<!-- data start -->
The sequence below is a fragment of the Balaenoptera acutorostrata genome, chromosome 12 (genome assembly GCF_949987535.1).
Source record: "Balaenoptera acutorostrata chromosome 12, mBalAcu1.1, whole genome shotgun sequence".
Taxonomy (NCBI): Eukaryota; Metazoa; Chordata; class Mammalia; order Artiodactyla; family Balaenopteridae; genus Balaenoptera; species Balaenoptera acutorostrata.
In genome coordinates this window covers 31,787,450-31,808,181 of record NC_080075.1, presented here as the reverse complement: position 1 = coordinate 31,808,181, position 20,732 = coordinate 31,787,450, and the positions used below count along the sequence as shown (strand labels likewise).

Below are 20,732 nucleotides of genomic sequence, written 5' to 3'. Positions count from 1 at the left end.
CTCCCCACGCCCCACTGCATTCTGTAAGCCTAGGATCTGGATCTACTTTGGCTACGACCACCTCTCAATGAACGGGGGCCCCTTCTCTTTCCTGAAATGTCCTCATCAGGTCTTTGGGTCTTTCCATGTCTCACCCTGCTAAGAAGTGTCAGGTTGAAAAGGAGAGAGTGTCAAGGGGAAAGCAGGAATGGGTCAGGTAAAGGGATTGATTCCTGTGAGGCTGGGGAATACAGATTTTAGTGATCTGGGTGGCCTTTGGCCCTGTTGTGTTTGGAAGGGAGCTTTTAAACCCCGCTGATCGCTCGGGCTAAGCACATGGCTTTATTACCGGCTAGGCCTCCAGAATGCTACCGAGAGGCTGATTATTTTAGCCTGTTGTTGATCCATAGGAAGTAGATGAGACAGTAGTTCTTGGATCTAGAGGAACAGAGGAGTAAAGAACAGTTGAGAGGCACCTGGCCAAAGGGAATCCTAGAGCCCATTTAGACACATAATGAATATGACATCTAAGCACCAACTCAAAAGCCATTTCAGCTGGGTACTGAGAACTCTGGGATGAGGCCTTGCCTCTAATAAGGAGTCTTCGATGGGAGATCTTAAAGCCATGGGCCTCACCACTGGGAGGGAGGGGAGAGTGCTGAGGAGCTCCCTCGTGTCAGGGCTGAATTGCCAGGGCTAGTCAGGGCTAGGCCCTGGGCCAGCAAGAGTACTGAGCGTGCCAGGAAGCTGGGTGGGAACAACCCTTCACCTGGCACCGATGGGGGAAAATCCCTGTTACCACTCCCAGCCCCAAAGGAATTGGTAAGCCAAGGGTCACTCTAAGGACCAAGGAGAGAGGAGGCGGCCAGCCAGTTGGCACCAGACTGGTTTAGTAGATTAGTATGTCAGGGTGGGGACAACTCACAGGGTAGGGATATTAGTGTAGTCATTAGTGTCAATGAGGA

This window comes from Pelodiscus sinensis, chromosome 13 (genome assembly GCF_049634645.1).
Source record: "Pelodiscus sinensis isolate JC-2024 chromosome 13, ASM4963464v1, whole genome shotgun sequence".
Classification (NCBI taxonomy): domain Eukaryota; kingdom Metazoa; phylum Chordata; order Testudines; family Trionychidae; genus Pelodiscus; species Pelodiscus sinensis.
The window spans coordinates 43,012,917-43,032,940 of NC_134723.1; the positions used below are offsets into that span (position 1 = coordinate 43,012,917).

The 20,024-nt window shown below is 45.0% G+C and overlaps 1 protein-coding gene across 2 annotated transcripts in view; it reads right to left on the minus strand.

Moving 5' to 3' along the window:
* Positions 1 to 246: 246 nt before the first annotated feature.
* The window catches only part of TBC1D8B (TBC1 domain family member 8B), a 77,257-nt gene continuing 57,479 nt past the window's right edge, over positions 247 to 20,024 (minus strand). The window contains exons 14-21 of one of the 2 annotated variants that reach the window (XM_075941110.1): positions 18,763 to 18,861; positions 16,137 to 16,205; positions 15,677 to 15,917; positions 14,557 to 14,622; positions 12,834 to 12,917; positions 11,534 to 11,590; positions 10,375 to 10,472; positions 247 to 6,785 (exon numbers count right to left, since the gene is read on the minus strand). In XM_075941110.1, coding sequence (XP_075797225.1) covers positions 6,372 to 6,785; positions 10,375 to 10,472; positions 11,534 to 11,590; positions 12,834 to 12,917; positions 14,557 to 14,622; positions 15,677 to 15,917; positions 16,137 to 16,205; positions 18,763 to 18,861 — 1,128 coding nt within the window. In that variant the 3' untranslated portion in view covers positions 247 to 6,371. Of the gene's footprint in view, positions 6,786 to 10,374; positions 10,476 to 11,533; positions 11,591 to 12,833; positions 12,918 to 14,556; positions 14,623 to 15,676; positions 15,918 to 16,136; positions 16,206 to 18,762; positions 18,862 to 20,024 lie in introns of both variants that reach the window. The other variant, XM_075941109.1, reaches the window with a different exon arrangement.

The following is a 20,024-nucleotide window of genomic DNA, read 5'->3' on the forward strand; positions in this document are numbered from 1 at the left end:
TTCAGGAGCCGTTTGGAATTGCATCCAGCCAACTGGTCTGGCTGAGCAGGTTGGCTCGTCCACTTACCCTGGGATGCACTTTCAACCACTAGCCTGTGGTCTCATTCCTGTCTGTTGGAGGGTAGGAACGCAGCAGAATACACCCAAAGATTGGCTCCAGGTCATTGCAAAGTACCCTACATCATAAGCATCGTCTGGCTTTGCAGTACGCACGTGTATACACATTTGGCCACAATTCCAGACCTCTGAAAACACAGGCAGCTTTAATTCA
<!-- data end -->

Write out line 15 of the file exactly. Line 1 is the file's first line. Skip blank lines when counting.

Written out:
The following is a 20,024-nucleotide window of genomic DNA, read 5'->3' on the forward strand; positions in this document are numbered from 1 at the left end: